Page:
One important factor in the grizzly’s rebound has been teaching people how to live with bears. That means keeping the animals away from humans so rangers or others don’t relocate or shoot them. Near Cody, east of YellowstoneNational Park, an eight-foot-high bear-proof fence protects a small schoolhouse. Some ranchers take their cow carcasses to the county dump rather than leaving them to attract ursine scavengers. (The state of Wyoming has reimbursed ranchers more than $500,000 since 1995 for livestock losses.) Before a dumpster can be certified as “bear-resistant,” a 900-pound captive grizzly pounds away at a prototype filled with peanut butter and cookies. People put up electric fences around beehives (bears do love honey) and learn how to behave in a grizzly’s presence (never look them in the eye, back away slowly).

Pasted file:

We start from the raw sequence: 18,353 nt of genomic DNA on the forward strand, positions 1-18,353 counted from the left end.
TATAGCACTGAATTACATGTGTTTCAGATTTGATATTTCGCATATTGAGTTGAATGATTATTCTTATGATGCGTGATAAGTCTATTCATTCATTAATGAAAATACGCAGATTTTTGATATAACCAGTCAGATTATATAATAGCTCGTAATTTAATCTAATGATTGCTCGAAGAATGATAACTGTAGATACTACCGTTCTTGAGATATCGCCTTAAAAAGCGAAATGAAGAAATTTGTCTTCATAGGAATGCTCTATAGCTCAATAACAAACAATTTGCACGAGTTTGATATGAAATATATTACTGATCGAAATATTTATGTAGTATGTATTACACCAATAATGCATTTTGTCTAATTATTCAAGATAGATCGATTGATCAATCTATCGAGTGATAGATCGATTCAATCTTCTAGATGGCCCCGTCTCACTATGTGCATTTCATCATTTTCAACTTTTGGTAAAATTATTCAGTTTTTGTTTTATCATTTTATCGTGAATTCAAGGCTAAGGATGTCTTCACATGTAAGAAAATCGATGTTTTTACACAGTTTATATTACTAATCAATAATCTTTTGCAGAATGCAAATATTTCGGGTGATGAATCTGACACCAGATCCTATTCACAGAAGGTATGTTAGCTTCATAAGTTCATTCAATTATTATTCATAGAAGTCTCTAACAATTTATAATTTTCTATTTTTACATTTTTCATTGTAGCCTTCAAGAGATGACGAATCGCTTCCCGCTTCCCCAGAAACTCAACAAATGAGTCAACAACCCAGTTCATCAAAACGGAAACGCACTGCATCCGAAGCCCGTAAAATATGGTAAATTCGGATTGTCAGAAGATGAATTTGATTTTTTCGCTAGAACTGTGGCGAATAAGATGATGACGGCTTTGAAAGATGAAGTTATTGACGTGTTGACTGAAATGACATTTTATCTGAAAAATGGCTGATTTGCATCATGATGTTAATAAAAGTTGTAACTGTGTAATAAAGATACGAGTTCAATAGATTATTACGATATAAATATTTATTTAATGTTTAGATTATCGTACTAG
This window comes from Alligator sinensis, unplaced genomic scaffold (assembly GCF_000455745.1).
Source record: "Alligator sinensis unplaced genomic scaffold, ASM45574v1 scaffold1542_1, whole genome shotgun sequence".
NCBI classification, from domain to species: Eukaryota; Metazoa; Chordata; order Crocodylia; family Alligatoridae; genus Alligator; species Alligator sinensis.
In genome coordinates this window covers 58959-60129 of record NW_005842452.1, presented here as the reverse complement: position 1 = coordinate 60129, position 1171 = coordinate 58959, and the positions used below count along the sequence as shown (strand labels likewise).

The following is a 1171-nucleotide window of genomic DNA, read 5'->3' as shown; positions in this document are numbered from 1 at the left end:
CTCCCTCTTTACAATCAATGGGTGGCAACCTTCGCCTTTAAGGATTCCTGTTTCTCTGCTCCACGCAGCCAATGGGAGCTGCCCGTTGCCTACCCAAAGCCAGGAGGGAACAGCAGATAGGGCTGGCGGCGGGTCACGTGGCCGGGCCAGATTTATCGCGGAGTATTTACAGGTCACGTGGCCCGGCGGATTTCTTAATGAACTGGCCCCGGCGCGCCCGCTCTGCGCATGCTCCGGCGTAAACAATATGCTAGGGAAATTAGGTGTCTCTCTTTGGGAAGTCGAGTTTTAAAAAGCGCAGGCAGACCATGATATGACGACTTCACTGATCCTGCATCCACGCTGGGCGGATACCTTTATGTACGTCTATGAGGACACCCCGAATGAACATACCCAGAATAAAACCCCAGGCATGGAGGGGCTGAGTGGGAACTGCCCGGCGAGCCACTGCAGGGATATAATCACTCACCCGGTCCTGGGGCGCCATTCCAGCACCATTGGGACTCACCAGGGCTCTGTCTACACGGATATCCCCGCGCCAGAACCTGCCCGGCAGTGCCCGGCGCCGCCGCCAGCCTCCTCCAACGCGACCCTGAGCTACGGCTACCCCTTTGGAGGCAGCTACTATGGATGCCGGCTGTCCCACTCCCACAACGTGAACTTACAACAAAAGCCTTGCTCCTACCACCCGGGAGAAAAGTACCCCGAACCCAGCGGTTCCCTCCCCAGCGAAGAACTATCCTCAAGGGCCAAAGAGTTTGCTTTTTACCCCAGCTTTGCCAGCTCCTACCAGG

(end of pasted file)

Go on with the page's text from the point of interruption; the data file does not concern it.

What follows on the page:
The long-term prognosis for the Yellowstone bears is cloudy. Genetic inbreeding may hamper this population’s survival. And conservationists worry that declaring the grizzly no longer threatened will open the Yellowstone area to increased oil, gas and residential development, which would fragment the grizzly’s habitat even more and hamper, if not undo, the bears’ progress.
Chris Servheen, the grizzly bear recovery coordinator for the FWS, says the bears have come back largely because people aren’t killing them as much as they used to: “The most important habitat for bears is in the human heart.”